Microsoft had a big Windows 10 event today, though it wasn’t the software side of the platform they were focusing on. They had a lot of hardware to dazzle folks with, and dazzle some of it did. It may be Windows, but the Redmond company’s latest advancements could influence the direction of tech in a broad way. Let’s take a look at everything they showed off today!
New Fitness Band
For those who primarily use Android phones (read: most people likely to be reading this very article), a new Microsoft Band is here. It has a curved display, and a metal build. It’s lighter, sleeker, and looks better. It mostly has the same features as the original Microsoft Band, though, which includes GPS, a heart rate sensor, guided workouts and dieting plans.
This rendition adds a barometer into the mix, and also has golf swing tracking. You’ll also enjoy integration with Microsoft’s Cortana, the voice assistant that seems to be everywhere these days. It’s coming October 30th for $249.99 and should be able work with any modern Android phone.
Next-gen smartphone cooling
But there was more. A lot more. Let’s talk about these new Lumia devices, which have one very cool thing going for them: liquid cooling. That feature is present in the Lumia 950 XL, a phablet that sports a Snapdragon 810 chipset. It’s also chucked inside the smaller 5.2-inch version of that same phone, simply dubbed Lumia 950.
With all the noise made about overheating issues with that chipset liquid cooling is certainly something that stands to be more than just a cool parlour trick. It doesn’t do bad for itself in other areas either, with 32GB of expandable storage and a 20 megapixel Carl Zeiss camera.
A tablet? A laptop? Both?
Of course, a Microsoft event isn’t complete without laptops and tablets. Or laptop and tablet hybrids. There’s the Surface Pro 4, which looks nearly identical to the Surface Pro 3 save for a slightly thinner profile. It does run 30% faster than last year’s model, though, so there’s that. It’s also compatible with an improved digital stylus that has 1,024 touch levels.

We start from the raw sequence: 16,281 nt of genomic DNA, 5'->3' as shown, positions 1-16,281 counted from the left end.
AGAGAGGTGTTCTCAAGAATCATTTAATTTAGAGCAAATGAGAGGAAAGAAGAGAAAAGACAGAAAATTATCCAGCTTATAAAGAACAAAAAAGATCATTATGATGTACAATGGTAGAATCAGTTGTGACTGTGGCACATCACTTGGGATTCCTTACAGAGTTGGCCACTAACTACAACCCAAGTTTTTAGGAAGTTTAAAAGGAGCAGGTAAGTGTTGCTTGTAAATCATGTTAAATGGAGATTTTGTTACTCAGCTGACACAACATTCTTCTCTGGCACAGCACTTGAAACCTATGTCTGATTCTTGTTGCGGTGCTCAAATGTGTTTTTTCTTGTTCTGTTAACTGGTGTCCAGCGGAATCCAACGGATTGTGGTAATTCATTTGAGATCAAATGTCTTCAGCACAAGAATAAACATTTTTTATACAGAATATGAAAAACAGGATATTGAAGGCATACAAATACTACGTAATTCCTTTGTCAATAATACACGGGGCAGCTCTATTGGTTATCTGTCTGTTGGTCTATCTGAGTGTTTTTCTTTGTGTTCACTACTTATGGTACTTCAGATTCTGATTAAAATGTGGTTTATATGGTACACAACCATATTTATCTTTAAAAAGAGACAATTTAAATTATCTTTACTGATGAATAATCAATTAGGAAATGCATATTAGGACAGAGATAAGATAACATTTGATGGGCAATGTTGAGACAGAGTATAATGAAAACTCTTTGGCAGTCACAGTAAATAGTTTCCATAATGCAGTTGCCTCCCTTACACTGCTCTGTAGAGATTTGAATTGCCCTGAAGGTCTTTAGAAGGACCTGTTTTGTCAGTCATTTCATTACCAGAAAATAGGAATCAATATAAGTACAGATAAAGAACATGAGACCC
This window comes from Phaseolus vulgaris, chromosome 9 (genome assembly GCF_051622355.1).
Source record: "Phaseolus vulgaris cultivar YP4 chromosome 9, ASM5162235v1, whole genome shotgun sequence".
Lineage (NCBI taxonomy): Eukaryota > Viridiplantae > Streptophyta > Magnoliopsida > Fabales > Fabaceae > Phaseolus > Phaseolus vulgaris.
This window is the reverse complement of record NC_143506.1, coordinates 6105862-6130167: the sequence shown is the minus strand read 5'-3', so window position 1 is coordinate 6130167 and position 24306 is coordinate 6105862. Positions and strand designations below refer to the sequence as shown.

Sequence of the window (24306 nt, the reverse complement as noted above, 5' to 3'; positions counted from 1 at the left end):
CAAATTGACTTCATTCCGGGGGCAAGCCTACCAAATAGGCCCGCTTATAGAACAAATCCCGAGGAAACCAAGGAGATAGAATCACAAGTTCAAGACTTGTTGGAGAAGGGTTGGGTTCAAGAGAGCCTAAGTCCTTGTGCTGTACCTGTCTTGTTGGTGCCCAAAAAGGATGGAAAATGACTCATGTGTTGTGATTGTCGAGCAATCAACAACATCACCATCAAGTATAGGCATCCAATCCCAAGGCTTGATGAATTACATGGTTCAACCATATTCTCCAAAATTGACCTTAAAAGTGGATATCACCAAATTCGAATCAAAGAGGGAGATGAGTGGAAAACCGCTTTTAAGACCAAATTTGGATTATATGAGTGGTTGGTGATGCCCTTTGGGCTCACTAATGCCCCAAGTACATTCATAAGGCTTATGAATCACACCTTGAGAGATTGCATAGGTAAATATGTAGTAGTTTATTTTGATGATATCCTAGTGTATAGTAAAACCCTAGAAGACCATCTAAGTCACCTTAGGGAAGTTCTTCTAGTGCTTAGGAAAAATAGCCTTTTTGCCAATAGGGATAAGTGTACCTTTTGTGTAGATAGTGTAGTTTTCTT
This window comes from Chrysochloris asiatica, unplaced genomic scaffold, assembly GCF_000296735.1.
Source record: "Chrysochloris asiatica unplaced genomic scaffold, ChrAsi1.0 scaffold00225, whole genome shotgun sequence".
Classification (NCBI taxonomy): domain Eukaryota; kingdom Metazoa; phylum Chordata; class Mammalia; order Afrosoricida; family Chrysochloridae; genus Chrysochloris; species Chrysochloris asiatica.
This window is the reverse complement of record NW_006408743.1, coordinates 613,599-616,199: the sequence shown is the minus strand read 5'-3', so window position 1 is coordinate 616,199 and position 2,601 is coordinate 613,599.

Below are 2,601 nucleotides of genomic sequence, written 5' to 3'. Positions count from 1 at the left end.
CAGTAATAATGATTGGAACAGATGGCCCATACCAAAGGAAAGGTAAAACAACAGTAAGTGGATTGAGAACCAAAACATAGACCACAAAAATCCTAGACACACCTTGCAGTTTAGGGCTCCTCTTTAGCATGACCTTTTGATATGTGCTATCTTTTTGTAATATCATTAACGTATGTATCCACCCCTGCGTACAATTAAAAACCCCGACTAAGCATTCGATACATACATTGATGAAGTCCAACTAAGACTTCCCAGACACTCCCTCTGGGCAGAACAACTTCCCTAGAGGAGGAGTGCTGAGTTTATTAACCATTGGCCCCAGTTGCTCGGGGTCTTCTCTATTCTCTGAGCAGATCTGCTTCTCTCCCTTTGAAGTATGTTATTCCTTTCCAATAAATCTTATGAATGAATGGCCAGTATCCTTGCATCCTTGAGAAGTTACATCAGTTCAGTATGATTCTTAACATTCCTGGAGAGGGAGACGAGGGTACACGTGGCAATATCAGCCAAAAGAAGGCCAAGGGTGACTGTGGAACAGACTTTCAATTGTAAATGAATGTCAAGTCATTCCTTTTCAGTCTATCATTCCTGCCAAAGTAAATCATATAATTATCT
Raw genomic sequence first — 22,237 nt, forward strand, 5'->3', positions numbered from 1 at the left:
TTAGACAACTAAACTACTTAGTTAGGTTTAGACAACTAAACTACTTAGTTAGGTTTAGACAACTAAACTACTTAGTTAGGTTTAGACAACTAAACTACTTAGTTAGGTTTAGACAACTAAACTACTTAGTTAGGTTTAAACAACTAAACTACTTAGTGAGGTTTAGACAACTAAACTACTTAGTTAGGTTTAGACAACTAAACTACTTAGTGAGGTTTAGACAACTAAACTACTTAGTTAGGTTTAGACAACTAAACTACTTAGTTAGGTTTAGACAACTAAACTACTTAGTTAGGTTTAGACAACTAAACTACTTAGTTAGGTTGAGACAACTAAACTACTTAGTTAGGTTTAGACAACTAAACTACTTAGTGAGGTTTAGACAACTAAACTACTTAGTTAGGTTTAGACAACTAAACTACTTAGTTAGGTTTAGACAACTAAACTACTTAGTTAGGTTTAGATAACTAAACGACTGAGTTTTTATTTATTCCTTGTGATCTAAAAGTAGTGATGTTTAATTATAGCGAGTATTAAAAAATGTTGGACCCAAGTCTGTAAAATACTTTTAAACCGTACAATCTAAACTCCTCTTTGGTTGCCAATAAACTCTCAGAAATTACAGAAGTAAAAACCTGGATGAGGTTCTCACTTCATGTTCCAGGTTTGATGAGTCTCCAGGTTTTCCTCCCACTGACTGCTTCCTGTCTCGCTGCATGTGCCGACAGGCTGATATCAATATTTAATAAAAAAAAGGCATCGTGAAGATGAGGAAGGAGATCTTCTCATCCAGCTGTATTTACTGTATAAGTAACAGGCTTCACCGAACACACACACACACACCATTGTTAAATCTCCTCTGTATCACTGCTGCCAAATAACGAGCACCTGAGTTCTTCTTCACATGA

But this thing is very interesting.
It’s like a Lenovo Yoga, except it has an odd-looking hinge and Microsoft’s logo stamped on it. That hinge is actually being called a “dynamic fulcrum hinge,” and its purpose is to provide consistent and fluid motion throughout the entirety of the device’s life as opposed to traditional hinges which can become creaky or loose over time. It also helps prop the Surface Book up ever-so-slightly so it seems like a clipboard, drawing pad, or notebook whenever you use it in that manner.
It can be detached from its keyboard to become a portable work tablet if you need it to be. With an i7 chipset and Windows 10, it’s basically a souped-up Surface, and perhaps that’s the exact thing Microsoft wants and needs to take on the Macbook Air.
The future of augmented and virtual reality
This is Microsoft HoloLens. If you don’t know, it’s a mix between augmented and virtual reality. Virtual objects populate the physical world around you. It can be used for advanced applications, games or multimedia.
Imagine having a Netflix movie projected to the side of your house. Or being able to cast a Minecraft world onto a table in front of you in order to get a top down view of your sandbox world. You could even craft 3D models right on your desk.
Microsoft isn’t the only one making the strides necessary to take VR from being just a “cool way to view movies” into a full-on technological marvel. HTC’s Vive is doing pretty well in the “wow” department itself, especially when stuff like this is already possible.
This is Bourne-level stuff, folks, and we’re excited to see what developers can do when they get their hands on it.
Speaking of which, Microsoft confirmed that they’ll be going with the same approach Google did for Glass by offering it in developer preview mode for a pretty hefty price tag. $3,000 is the initial asking price, which we imagine is far outside the price range of most typical consumers.
We doubt the final product will demand that much moolah at retail, though, so let’s wait until the project has matured and Microsoft has announced general availability information before letting out a collective “hell no.” As for the developers who will be fortunate (and rich) enough to use one of these in the early days, be on the lookout for sign up information soon.
Do you care?
We did say it was a lot, didn’t we? Even though Microsoft may not be launching any Android devices anytime soon, their efforts are bound to influence the companies who will. Liquid cooling smartphones. Exciting VR. Laptop/tablet hybrids. Smarter fitness bands.
They’re doing it all, it seems, but the only question that matters: do you care about any of it? What are you or are you not excited for? Are you yearning for game-changing stuff like liquid cooling to make their way into your next smartphone? Let us know with some comments straight ahead!